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Mar 1, '11 re Libya, Sri Lanka, UN Corruption

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As Sri Lankans Meets Ban, Sexual Violence & Rights Officials Present

By Matthew Russell Lee

UNITED NATIONS, September 24, updated -- When Sri Lankan President Mahinda Rajapaksa met on Saturday night with Secretary General Ban Ki-moon and an abnormally large team of UN officials, the session went ten minutes over the allocated twenty, leaving the next delegation from Montenegro waiting.

  While most of Ban's meetings and photo ops this week have been entirely routine, according to officials who have been in the meeting, this one had more people at it. Before the 6:20 pm meeting began, Ivan Simonovic, the New York representative of the Office of the High Commission for Human Rights Navi Pillay, arrived and went in to wait.

  Simonovic was followed in by Margot Wallstrom, the special adviser on Sexual Violence and Conflict. That is among the war crimes Sri Lankan forces are accused of, including in the Channel 4 documentary "Killing Fields" that Ban and his advisers have yet to watch.

  Not surprising but worth noting was the presence of Ban's chief of staff Vijay Nambiar, who is accused of complicity in what are called the White Flag murders of surrendering Tamil Tiger rebels.

Ban leads in Rajapaksa, past Nambiar & Wallstrom, Simonovic & Silva not shown

  The White Flag incident also involved Palitha Kohona, who as Rajapaksa's Permanent Representative to the UN was also present at the meeting, along with foreign minister G.L. Peiris, who met on Thursday with Nambiar and Ban's top political official Lynn Pascoe, also present Saturday night.

  Based on Inner City Press' reporting, media in Sri Lanka have extrapolated that Peiris lodged a complaint with Pascoe about the Panel of Experts report on war crimes in Sri Lanka having been transmitted to Pillay and the Human Rights Council in Geneva.

  Simonovic's presence at Saturday night's meeting would seem related to that. But Wallstrom's?

Rajapaska shakes with Ban: agreement on what happens in Geneva?

  After the initial photo op, cameramen are usually shepherded off the North Lawn building's third floor. But this time, a Sri Lankan security officer arranged for the three other photographers, all Sri Lankan, to stay up at the entrance to Ban's office. Inner City Press stayed as well.

  When ten minutes late the meeting ended, Ban escorted Rajapaksa to the elevator. There the two men engaged in discussion well out of the earshot of Ban's spokesman, Martin Nesirky, who stopped Ban on his way back in to the waiting Montenegro delegation and asked him questions.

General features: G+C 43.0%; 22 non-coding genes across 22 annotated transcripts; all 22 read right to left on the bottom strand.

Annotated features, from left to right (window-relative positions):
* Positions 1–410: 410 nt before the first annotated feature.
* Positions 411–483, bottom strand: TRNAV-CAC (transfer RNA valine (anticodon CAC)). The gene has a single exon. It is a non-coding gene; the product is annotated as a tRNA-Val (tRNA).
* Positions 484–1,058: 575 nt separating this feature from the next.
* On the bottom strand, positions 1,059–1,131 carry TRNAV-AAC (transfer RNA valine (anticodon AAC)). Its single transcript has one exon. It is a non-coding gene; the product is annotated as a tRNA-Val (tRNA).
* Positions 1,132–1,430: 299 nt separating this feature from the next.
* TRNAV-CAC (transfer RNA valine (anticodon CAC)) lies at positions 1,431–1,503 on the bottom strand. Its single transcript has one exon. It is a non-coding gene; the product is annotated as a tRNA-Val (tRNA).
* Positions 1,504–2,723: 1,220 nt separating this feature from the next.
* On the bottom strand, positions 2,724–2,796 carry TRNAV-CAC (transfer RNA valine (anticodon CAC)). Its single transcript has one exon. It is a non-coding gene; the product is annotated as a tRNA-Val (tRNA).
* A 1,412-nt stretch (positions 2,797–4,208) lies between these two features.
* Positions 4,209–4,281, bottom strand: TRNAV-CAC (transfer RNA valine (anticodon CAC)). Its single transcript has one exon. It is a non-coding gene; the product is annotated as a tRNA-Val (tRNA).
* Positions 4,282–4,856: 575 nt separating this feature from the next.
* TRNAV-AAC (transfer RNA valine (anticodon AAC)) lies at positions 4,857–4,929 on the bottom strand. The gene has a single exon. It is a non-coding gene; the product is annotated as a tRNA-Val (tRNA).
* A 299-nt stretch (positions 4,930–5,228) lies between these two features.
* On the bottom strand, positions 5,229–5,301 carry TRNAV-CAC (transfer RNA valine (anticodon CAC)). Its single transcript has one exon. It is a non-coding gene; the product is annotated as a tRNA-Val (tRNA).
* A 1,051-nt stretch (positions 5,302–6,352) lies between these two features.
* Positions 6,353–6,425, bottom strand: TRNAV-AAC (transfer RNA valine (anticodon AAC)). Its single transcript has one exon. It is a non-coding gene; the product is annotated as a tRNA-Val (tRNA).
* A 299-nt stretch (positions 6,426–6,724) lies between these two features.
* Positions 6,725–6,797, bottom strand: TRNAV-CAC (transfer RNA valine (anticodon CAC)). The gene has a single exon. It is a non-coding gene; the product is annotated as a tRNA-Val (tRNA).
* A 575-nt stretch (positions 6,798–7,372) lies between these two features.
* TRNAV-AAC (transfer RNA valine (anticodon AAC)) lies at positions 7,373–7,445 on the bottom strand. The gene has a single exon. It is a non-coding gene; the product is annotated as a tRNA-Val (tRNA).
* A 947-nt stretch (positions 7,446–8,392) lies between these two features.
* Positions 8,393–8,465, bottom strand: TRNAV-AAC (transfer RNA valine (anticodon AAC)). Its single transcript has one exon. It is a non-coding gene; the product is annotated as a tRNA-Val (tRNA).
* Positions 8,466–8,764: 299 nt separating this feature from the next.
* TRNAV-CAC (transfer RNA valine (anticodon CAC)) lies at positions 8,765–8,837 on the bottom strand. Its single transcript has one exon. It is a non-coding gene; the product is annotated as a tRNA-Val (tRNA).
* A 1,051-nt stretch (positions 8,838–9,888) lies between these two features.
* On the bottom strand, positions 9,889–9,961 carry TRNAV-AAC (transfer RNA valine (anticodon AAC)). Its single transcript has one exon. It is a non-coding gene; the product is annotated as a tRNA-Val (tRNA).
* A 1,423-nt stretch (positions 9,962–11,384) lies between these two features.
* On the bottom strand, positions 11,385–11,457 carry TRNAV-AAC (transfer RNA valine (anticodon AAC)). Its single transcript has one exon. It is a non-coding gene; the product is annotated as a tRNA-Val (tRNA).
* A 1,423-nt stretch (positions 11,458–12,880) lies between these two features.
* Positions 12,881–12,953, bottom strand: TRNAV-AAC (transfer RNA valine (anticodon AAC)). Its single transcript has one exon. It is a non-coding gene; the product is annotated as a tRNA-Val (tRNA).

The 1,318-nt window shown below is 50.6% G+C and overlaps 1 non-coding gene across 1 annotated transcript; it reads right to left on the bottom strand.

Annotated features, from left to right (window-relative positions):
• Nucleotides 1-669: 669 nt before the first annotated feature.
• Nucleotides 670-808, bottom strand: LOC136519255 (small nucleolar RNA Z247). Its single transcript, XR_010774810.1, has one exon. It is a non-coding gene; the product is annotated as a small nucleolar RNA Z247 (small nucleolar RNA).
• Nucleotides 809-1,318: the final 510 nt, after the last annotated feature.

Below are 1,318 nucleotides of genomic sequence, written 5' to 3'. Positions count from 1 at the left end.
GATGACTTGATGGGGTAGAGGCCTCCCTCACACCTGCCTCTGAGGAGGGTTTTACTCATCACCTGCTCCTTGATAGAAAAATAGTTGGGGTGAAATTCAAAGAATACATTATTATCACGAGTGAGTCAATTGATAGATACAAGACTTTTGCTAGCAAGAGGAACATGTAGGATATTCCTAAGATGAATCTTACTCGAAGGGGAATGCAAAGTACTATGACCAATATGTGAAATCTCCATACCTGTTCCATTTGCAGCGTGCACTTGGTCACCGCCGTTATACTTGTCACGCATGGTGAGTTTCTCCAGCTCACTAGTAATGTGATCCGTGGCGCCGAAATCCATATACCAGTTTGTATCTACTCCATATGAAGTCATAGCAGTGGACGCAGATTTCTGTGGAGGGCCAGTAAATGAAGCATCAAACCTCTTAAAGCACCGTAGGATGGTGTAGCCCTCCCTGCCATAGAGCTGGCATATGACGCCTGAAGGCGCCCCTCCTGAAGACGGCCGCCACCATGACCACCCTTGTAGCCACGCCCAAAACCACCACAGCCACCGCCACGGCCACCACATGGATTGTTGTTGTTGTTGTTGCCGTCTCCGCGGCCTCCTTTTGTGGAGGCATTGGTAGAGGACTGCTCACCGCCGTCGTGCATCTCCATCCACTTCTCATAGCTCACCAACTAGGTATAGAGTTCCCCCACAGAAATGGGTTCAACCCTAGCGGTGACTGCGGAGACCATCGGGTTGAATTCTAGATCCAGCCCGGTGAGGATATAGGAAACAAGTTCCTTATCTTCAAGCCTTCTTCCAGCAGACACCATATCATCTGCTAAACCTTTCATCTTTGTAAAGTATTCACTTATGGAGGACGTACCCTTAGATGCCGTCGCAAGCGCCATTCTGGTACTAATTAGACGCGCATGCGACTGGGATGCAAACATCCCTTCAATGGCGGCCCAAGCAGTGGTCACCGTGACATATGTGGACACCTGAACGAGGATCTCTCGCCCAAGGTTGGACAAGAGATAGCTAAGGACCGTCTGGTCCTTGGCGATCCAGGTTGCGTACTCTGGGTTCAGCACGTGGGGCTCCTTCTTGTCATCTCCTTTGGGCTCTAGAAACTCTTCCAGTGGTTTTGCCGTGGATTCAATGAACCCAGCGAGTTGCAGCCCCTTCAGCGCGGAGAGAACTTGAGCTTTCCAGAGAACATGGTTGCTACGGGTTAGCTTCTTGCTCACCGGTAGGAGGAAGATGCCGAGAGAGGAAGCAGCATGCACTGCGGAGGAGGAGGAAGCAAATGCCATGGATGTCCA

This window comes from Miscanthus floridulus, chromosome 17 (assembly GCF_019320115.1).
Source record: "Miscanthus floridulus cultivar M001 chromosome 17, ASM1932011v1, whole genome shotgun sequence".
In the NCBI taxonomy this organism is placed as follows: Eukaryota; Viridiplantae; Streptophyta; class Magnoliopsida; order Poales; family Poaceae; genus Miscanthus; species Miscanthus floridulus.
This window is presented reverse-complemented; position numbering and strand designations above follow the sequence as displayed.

Sri Lankan side: Peiris, Rajapaksa, Kohona; Nambiar hidden

  Earlier on Saturday at the photo op of Ban and Madagascar coup leader Rajoelina, Nesirky had told Inner City Press, "You don't take pictures of talking points, okay? Now I know." A more senior Ban adviser later laughed, "there's nothing IN the talking points, they are as empty as the read-outs Martin gives."

  This time, six hours later, the talking points were turn over to face the table, which some at the photo op laughed at. Nesirky did not seem to be laughing. His office will, it seems sure, issue a read out of the meeting. But will the Sri Lankans?

Update of 8:10 pm -- this was put out at 8:06 pm:

Read-out of the Secretary-General’s meeting with H.E. Mr. Mahinda Rajapaksa, President of the Democratic Socialist Republic of Sri Lanka, on the margins of the 66th General Assembly

The Secretary-General met today with H.E. Mr. Mahinda Rajapaksa, President of the Democratic Socialist Republic of Sri Lanka.

They exchanged views on the post-conflict situation in Sri Lanka. The Secretary-General reiterated the need for a credible national accountability process as envisaged in the joint statement of 23 May 2009. He also underlined the need to find a political solution to the underlying factors of the past conflict.

New York, 24 September 2011

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These reports are usually also available through Google News and on Lexis-Nexis.

Click here for a Reuters AlertNet piece by this correspondent about Uganda's Lord's Resistance Army. Click here for an earlier Reuters AlertNet piece about the Somali National Reconciliation Congress, and the UN's $200,000 contribution from an undefined trust fund.  Video Analysis here

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